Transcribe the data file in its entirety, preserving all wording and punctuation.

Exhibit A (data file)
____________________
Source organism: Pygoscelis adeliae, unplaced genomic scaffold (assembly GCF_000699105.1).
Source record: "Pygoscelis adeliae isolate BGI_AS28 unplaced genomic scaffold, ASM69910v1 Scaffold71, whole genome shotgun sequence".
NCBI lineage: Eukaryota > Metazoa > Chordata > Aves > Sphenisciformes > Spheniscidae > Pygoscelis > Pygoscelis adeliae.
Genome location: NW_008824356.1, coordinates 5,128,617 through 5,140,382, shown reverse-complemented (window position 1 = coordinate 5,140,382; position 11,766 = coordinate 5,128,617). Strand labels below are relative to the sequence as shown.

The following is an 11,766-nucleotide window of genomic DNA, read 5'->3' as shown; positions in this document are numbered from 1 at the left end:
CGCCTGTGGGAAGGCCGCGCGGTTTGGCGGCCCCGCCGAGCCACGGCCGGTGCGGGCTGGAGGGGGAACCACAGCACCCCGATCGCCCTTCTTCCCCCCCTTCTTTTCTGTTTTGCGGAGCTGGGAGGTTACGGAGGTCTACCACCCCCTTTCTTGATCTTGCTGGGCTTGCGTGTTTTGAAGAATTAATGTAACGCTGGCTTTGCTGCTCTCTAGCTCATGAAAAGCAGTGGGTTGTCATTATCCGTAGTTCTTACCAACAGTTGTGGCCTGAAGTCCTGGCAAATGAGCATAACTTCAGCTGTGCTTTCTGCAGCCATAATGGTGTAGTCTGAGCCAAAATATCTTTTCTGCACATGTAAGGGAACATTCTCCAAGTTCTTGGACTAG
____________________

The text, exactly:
Source organism: Pygoscelis adeliae, unplaced genomic scaffold (assembly GCF_000699105.1).
Source record: "Pygoscelis adeliae isolate BGI_AS28 unplaced genomic scaffold, ASM69910v1 Scaffold71, whole genome shotgun sequence".
NCBI lineage: Eukaryota > Metazoa > Chordata > Aves > Sphenisciformes > Spheniscidae > Pygoscelis > Pygoscelis adeliae.
Genome location: NW_008824356.1, coordinates 5,128,617 through 5,140,382, shown reverse-complemented (window position 1 = coordinate 5,140,382; position 11,766 = coordinate 5,128,617). Strand labels below are relative to the sequence as shown.

The following is an 11,766-nucleotide window of genomic DNA, read 5'->3' as shown; positions in this document are numbered from 1 at the left end:
CGCCTGTGGGAAGGCCGCGCGGTTTGGCGGCCCCGCCGAGCCACGGCCGGTGCGGGCTGGAGGGGGAACCACAGCACCCCGATCGCCCTTCTTCCCCCCCTTCTTTTCTGTTTTGCGGAGCTGGGAGGTTACGGAGGTCTACCACCCCCTTTCTTGATCTTGCTGGGCTTGCGTGTTTTGAAGAATTAATGTAACGCTGGCTTTGCTGCTCTCTAGCTCATGAAAAGCAGTGGGTTGTCATTATCCGTAGTTCTTACCAACAGTTGTGGCCTGAAGTCCTGGCAAATGAGCATAACTTCAGCTGTGCTTTCTGCAGCCATAATGGTGTAGTCTGAGCCAAAATATCTTTTCTGCACATGTAAGGGAACATTCTCCAAGTTCTTGGACTAG